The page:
Leadership, resilience and integrityFollow @PwC
Author: Dennis Chesley - Global Risk Consulting Leader
What do Winston Churchill, Steve Jobs, and Mahatma Gandhi share in common? Of course, they shine as exemplars of political, technological, and social progress over the past century. They also top the list of historical and literary figures most admired by today’s CEOs, according to PwC’s 16th Annual Global CEO Survey.
Their respective paths to leadership began in worlds markedly different from ours, and that change continues to accelerate. Today’s world is arguably more peaceful, technologically-advanced, and equitable than it was in the twentieth century. However, geopolitical conflict continues to threaten us, technology has introduced new problems alongside new solutions, and more than a billion people continue to live in extreme poverty. Today’s CEOs recognise that in a volatile and uncertain world, they have much to learn from Churchill’s resolve amid crisis, Jobs’ adaptation to change, and Gandhi’s unwavering commitment to justice. More than ever, the job description of a CEO is not confined to that of business person. CEOs today also at turns must be politicians, problem-solvers, and philanthropists, among many other roles. In short, today’s CEOs consider resilience and integrity to be critical qualities of the twenty-first century business leader.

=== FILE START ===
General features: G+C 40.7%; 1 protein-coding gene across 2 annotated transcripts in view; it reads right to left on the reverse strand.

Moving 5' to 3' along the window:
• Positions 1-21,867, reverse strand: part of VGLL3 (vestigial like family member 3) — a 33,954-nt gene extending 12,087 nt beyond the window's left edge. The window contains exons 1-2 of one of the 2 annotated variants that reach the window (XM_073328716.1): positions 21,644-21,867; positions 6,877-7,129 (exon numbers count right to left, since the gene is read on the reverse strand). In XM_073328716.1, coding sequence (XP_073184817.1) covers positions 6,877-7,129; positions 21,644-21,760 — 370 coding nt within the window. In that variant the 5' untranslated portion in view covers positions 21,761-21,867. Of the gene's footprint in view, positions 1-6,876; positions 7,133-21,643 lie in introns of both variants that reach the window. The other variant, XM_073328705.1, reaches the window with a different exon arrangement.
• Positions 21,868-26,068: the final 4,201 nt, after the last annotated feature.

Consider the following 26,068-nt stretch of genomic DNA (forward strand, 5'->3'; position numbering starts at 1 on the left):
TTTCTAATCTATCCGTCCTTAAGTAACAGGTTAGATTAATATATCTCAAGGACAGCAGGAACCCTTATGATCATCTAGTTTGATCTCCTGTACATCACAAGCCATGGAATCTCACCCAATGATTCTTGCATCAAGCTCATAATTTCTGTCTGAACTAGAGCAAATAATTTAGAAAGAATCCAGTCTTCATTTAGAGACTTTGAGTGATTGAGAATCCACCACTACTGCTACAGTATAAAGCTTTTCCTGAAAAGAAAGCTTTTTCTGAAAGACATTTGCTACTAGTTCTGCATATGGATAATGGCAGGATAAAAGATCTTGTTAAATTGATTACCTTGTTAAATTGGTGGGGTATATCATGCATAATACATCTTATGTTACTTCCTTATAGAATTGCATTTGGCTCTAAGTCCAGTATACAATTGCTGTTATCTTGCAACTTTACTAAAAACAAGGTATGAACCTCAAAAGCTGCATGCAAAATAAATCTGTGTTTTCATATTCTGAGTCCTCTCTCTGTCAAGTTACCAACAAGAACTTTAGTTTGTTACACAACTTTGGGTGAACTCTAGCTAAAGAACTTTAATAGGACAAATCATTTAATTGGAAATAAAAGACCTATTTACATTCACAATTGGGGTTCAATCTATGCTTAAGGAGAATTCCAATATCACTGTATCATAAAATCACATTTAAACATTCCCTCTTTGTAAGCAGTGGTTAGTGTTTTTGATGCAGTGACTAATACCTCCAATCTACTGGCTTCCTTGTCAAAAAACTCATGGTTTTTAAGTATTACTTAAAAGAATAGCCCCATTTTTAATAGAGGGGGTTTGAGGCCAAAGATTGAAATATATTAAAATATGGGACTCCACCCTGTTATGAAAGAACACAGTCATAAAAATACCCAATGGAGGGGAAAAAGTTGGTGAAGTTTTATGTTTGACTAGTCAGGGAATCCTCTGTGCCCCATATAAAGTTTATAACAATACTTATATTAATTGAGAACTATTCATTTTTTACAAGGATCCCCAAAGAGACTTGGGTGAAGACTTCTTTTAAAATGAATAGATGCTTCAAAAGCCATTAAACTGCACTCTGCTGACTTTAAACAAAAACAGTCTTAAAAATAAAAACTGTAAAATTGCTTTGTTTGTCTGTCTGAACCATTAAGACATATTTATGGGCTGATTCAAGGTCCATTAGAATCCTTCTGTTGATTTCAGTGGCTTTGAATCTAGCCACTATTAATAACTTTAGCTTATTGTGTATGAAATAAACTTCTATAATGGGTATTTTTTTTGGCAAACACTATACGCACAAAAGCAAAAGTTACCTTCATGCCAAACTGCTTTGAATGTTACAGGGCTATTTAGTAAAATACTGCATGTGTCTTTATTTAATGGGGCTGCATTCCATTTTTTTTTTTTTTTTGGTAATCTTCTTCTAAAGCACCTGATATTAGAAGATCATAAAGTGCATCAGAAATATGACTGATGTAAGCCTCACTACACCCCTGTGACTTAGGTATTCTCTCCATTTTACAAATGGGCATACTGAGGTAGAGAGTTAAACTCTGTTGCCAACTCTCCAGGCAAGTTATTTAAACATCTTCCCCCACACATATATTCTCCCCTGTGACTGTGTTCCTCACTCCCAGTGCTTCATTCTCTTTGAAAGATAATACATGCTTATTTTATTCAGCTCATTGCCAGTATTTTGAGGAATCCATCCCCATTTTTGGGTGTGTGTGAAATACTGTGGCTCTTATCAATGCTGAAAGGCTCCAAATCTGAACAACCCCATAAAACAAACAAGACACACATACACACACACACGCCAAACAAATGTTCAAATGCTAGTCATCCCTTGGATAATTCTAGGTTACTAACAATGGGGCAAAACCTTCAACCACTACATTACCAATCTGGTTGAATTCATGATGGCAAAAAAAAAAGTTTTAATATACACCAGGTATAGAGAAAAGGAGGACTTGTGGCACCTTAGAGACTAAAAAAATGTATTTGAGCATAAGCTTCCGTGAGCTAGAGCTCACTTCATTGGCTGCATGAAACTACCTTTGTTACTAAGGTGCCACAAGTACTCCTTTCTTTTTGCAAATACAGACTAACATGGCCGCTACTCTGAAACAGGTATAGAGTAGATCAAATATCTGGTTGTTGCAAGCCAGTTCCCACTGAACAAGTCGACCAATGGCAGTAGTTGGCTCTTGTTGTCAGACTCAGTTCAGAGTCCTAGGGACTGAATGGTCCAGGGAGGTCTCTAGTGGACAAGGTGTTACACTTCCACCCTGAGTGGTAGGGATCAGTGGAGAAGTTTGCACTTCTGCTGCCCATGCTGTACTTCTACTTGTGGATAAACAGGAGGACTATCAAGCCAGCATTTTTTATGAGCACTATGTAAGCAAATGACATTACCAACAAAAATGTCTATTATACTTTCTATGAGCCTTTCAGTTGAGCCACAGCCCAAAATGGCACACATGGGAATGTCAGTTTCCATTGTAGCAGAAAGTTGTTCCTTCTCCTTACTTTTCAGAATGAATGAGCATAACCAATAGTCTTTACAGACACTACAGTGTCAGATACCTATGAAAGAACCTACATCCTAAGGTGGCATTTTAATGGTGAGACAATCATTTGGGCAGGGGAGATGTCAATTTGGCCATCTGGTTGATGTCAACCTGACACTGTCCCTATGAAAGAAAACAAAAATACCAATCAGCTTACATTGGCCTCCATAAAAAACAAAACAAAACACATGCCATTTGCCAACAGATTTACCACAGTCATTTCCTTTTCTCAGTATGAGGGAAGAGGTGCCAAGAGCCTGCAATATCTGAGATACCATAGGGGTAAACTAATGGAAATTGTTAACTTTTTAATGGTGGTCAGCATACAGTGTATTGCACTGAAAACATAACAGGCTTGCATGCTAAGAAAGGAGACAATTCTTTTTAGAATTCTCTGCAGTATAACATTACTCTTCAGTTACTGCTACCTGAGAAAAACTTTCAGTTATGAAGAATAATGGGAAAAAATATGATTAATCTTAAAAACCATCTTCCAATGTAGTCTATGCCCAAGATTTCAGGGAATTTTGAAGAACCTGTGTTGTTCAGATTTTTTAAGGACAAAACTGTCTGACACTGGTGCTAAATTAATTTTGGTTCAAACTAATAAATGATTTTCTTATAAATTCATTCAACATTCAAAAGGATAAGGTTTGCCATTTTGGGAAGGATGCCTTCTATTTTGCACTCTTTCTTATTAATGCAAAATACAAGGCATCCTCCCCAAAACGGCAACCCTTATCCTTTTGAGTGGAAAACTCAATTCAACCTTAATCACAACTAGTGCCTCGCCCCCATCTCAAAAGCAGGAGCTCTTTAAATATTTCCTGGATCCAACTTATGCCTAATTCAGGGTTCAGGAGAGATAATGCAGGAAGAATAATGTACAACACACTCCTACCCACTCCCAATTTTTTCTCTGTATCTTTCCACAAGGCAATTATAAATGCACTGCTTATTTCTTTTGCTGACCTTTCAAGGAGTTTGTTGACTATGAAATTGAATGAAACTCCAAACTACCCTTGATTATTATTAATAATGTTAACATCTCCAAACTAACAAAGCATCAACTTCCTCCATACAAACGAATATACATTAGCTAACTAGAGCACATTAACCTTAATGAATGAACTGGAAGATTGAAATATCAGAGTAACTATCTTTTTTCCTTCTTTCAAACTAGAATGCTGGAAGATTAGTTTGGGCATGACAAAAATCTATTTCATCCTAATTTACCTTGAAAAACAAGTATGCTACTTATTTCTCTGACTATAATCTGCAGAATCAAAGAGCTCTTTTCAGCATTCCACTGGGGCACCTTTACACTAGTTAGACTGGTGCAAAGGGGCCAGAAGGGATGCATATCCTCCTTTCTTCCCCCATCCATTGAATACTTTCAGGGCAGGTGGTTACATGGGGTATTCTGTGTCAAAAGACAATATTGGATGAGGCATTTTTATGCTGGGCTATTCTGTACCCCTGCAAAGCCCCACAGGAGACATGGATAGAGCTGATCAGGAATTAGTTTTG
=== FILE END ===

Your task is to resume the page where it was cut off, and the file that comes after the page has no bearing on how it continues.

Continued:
That’s why we’ve launched a series of articles and conversations with innovators within PwC and thought leaders outside of PwC about the value of resilience and integrity in our world today. The pieces explore the personal, professional, and systemic importance of integrity to resilient business and society. I hope you’ll visit our site at www.pwc.com/resilience to join the conversation.
Dennis Chesley is the Global Leader for Risk Consulting Services.